India has long been recognized as a country of vast potential. With over 1.2 billion people, it boasts nearly one-fifth of the world's working age population. However, the country’s laws hark back to a period when India’s political philosophy was still rooted in socialism—a time when the government ran its own factories. Such laws have failed to keep pace with the economic liberalization program that began in 1991.

Consider the notable case of an Indian factory worker who in 1983 was caught sleeping on the job for a fourth time. In subsequent court cases, his employer was not allowed to dismiss him. It was not until 22 years later that the Supreme Court finally upheld the company's decision to terminate his employment.

In India, 45 national laws stem from a 1948 act concerning “industrial disputes” and more than 200 state laws direct relations between employers and their staff. They range from prohibiting companies with more than 100 employees from making positions redundant to mandating that they maintain up to 6 attendance logs, 10 overtime wage accounts, and five different annual returns registers. The word “wage” is subject to at least 11 differing legal interpretations. Then there are rules that regulate various building codes, including how often buildings must be lime-washed.

A consequence of archaic labor laws is that the rules are not flexible for industrial firms, particularly exporters, preventing them from shedding surplus manpower when demand is falling. Several companies thus prefer to work with fewer hands rather than expand their workforce during economic booms. In the current environment of a falling rupee, Indian goods have become more competitive. But restrictive labor laws may potentially keep companies from scaling up their operations and capitalizing on the opportunity presented.

Further, the unwillingness to increase labor during economic upturns manifests in increased automation. But, once again, labor laws indirectly limit a firm's ability to move up the production value chain. Rather than hire workers that firms are unable to let go down the line, they rely on temporary labor. However, the uncertainty and churn rate of the temporary workforce prevents firms from investing in specialized, technical training. Thus, there's a cap on the labor productivity India can achieve through automation. Only 16% of India’s economy is devoted to manufacturing; in China, the figure is 34%.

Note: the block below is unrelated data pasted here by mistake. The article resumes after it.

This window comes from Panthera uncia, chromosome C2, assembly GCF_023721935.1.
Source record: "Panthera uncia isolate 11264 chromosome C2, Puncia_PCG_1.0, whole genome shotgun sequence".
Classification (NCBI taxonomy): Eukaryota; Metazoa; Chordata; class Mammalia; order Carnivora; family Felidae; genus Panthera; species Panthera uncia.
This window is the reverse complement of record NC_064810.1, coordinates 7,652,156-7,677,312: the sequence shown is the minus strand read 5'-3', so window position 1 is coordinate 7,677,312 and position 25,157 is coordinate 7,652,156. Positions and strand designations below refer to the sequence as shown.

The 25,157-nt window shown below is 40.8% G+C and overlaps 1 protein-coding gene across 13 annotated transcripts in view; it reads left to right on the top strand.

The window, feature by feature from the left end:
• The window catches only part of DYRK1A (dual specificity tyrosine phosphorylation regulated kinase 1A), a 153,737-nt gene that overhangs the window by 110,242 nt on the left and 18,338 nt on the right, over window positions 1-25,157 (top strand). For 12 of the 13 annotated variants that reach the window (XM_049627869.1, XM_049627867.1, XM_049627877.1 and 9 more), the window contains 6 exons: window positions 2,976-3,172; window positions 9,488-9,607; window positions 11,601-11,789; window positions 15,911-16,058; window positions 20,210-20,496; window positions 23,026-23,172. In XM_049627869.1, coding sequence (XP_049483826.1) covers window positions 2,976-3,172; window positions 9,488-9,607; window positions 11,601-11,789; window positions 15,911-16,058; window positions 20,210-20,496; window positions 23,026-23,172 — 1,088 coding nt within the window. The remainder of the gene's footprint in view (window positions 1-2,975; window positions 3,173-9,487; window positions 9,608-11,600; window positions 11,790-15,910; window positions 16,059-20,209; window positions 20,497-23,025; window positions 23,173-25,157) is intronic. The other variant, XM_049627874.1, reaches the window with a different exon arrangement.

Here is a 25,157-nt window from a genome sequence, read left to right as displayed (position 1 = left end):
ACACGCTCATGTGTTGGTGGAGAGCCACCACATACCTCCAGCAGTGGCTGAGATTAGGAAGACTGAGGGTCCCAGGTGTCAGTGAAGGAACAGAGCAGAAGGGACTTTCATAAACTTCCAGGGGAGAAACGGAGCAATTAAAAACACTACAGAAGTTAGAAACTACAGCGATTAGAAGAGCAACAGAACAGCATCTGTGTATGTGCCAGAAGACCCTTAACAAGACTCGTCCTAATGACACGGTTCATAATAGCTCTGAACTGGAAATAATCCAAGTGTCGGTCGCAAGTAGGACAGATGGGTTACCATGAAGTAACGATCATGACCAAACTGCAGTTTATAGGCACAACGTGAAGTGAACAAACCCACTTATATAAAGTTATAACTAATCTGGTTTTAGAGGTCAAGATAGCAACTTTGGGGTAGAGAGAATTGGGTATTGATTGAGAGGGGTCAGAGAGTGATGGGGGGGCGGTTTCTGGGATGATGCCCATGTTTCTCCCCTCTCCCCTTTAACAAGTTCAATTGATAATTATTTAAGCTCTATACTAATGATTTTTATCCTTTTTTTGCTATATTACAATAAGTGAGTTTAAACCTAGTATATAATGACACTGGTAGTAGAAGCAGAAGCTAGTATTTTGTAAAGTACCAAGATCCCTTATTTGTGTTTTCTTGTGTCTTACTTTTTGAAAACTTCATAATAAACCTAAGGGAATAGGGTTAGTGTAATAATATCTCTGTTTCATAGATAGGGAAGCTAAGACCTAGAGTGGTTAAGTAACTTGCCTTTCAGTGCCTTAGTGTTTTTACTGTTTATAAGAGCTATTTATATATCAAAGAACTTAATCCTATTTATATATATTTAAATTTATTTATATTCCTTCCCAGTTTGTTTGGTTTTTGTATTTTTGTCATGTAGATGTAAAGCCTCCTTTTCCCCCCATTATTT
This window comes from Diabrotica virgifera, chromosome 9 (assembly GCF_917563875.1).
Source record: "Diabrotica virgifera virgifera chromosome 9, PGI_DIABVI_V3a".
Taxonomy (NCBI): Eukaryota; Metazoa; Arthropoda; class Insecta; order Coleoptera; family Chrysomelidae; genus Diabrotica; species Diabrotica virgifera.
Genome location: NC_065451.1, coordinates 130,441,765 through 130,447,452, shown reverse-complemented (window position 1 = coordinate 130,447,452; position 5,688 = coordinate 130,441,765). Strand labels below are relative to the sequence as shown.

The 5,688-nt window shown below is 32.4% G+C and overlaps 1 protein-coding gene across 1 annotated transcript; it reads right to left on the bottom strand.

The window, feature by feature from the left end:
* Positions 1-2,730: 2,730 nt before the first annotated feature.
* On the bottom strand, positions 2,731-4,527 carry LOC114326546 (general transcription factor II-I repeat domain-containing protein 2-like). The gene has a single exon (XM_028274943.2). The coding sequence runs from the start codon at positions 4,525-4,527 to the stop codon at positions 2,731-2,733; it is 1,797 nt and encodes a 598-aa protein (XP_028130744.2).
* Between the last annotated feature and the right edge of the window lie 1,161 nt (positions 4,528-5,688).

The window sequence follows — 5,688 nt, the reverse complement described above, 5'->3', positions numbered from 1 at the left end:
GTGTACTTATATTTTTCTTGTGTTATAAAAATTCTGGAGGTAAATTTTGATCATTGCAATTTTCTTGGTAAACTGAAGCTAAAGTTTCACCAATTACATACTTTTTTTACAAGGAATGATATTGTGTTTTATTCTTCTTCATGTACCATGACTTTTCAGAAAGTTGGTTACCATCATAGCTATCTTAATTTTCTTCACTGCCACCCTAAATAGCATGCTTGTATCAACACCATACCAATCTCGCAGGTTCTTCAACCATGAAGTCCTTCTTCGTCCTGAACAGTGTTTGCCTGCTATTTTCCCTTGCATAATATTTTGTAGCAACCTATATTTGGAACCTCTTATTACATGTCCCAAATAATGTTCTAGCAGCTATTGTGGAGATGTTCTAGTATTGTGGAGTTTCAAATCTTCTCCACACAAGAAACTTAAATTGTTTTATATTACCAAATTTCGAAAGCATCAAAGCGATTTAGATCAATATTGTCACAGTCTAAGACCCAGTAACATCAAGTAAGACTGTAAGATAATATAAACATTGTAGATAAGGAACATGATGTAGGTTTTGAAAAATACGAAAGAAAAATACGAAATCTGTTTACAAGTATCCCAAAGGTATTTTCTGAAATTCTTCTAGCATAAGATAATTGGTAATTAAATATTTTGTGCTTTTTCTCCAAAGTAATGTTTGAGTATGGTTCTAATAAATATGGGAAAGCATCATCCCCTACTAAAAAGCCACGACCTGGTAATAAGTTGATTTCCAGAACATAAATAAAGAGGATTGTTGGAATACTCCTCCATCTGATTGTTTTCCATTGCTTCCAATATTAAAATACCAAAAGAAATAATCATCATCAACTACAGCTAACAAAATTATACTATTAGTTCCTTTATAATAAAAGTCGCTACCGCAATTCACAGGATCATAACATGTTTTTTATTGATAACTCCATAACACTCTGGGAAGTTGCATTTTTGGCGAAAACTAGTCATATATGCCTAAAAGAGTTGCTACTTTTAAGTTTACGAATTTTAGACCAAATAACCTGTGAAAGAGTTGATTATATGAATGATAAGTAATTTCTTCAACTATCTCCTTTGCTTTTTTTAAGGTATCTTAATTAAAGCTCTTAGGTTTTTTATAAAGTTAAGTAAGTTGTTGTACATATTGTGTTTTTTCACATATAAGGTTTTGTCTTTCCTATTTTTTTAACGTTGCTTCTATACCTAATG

According to the World Bank, India could have added 2.8 million jobs to its so called “formal economy” in the decade through 2007 had labor laws been less restrictive. GDP growth has slowed to 4.4%, down from the average 7.7% from 2002 to 2011. And India is in crisis mode with a collapsing rupee, rising inflation and a crippling budget deficit. As has been the case in the past, policymakers would do well to capitalize on the current crisis to push through labor reforms, flying under the radar of fractious politics.

However, such reform needs a holistic approach with broad discussion addressing several different areas. For instance, programs like the National Rural Employment Guarantee Act have created a class of young people with no vocational skills. Partnerships such as the one between the state of Gujarat and a private company to set up the first vocational education university could help. A more efficient and updated legal framework is needed to settle labor disputes. Instead of viewing labor’s demand for improved work conditions and social security as opposed to manufacturing's call for employment flexibility, both parties need to recognize the need for collaboration; perhaps workers can be hired on “fixed terms”—unlike contract workers—in order to satisfy short-term labor demands. Without sufficient job creation and concomitant labor reform, India could jeopardize the potential that rests with the world’s second largest workforce.

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